- Users repeat this same iterative loop even after deploying a model and monitoring a slice of production data.
- As a result of this fundamentally collaborative loop, focused on the data, the improvements in an AI application are often orders-of-magnitude greater than what can be accomplished with model-centric AI and hand-labeled data.
What is programmatic labeling?
Let’s try to demonstrate what programmatic labeling looks like in basic terms, using a similar dot-matrix illustration I used earlier.
Here, SMEs work with data scientists to encode their domain expertise as labeling functions (LFs). They incorporate rules, heuristics, dictionaries, and all other available sources of information to help inform what the label for a given data point can be.
Snorkel Flow does not require any ground truth. You can train your model based solely on these programmatic labels. It also allows you to add in a small amount of hand-labeled data, offering a hybrid approach. You can use as much or as little (or none) hand-labeled data as you want to grow confidence in your labeled dataset.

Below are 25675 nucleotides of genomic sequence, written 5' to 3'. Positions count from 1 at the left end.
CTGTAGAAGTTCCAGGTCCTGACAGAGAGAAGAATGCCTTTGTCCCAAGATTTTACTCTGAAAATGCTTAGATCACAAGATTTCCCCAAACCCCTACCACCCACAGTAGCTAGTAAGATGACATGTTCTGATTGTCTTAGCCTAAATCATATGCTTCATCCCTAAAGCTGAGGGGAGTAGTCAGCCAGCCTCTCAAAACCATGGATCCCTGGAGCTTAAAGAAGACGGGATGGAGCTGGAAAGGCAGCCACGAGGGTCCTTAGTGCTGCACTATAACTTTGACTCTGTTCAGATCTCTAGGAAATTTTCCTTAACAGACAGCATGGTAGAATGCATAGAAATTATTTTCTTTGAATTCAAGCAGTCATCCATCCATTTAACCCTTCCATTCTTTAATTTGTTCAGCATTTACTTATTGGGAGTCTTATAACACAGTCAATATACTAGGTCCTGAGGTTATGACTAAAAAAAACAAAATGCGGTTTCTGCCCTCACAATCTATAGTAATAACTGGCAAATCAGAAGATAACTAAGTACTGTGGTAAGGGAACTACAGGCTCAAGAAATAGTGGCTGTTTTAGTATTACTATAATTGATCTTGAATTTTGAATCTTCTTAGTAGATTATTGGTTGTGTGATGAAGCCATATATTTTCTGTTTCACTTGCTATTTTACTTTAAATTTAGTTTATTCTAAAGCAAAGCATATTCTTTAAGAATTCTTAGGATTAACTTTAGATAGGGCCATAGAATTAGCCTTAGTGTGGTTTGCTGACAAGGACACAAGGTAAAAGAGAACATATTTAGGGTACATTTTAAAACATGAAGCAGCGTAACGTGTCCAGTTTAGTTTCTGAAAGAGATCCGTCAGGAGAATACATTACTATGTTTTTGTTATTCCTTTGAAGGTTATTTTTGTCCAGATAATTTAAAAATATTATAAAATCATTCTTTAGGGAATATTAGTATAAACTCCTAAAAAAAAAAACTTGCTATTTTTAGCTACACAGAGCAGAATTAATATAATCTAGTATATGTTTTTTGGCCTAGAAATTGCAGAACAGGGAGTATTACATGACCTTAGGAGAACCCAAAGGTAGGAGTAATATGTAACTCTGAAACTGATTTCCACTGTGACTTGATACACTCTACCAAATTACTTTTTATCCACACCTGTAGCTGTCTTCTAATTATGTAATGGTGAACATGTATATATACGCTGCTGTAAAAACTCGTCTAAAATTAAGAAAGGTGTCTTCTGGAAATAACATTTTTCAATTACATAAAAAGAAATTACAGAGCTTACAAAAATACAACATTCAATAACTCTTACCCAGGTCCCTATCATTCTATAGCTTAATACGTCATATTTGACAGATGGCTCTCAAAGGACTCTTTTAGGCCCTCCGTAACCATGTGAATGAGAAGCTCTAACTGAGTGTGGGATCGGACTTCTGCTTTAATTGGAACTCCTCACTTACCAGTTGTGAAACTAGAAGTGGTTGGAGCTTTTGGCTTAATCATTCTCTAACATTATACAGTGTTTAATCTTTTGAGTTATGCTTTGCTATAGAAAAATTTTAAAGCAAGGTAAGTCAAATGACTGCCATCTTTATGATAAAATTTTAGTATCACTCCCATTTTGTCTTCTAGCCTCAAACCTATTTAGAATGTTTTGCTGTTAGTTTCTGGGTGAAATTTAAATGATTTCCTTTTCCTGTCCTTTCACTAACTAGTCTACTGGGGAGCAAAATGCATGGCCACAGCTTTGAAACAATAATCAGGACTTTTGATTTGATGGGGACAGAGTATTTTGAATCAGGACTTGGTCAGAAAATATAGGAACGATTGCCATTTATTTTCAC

You can also hand-label data points inside your training set to help you guide model development and to handle the “long tail” of data that does not generalize easily.
Snorkel Flow automatically weights and de-noises these labels—both those generated programmatically and those that are hand-labeled—to create a higher quality training set at scale. The main idea here is to use as much signal as possible in any form factor that you have available. While the current standard and most obvious way of getting SME input is ground truth labels for training and evaluation, programmatic labels provide another opportunity to get SME input. They allow you to iterate faster and provide more insight into how to improve our end-model performance.
How does programmatic labeling enable collaboration?